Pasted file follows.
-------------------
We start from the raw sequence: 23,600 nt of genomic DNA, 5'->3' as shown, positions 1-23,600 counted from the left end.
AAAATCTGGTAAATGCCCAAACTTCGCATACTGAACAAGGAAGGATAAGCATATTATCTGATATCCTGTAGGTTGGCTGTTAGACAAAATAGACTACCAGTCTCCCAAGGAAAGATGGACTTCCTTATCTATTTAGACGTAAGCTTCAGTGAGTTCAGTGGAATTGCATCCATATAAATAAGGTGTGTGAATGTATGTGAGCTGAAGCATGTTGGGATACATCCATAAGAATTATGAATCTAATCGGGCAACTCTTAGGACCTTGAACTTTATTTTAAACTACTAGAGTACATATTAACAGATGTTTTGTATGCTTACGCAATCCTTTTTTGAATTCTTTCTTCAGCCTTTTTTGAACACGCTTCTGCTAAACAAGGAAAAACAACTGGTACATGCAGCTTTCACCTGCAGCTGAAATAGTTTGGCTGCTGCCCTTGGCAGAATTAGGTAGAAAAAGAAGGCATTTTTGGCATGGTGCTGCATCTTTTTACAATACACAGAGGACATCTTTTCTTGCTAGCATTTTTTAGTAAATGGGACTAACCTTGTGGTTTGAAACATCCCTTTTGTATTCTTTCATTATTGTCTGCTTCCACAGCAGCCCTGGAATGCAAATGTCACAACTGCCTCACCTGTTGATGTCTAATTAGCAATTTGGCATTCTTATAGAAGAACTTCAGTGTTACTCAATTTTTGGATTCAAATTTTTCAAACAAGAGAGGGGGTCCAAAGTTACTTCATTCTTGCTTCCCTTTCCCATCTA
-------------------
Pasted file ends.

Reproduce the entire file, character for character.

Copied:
We start from the raw sequence: 23,600 nt of genomic DNA, 5'->3' as shown, positions 1-23,600 counted from the left end.
AAAATCTGGTAAATGCCCAAACTTCGCATACTGAACAAGGAAGGATAAGCATATTATCTGATATCCTGTAGGTTGGCTGTTAGACAAAATAGACTACCAGTCTCCCAAGGAAAGATGGACTTCCTTATCTATTTAGACGTAAGCTTCAGTGAGTTCAGTGGAATTGCATCCATATAAATAAGGTGTGTGAATGTATGTGAGCTGAAGCATGTTGGGATACATCCATAAGAATTATGAATCTAATCGGGCAACTCTTAGGACCTTGAACTTTATTTTAAACTACTAGAGTACATATTAACAGATGTTTTGTATGCTTACGCAATCCTTTTTTGAATTCTTTCTTCAGCCTTTTTTGAACACGCTTCTGCTAAACAAGGAAAAACAACTGGTACATGCAGCTTTCACCTGCAGCTGAAATAGTTTGGCTGCTGCCCTTGGCAGAATTAGGTAGAAAAAGAAGGCATTTTTGGCATGGTGCTGCATCTTTTTACAATACACAGAGGACATCTTTTCTTGCTAGCATTTTTTAGTAAATGGGACTAACCTTGTGGTTTGAAACATCCCTTTTGTATTCTTTCATTATTGTCTGCTTCCACAGCAGCCCTGGAATGCAAATGTCACAACTGCCTCACCTGTTGATGTCTAATTAGCAATTTGGCATTCTTATAGAAGAACTTCAGTGTTACTCAATTTTTGGATTCAAATTTTTCAAACAAGAGAGGGGGTCCAAAGTTACTTCATTCTTGCTTCCCTTTCCCATCTA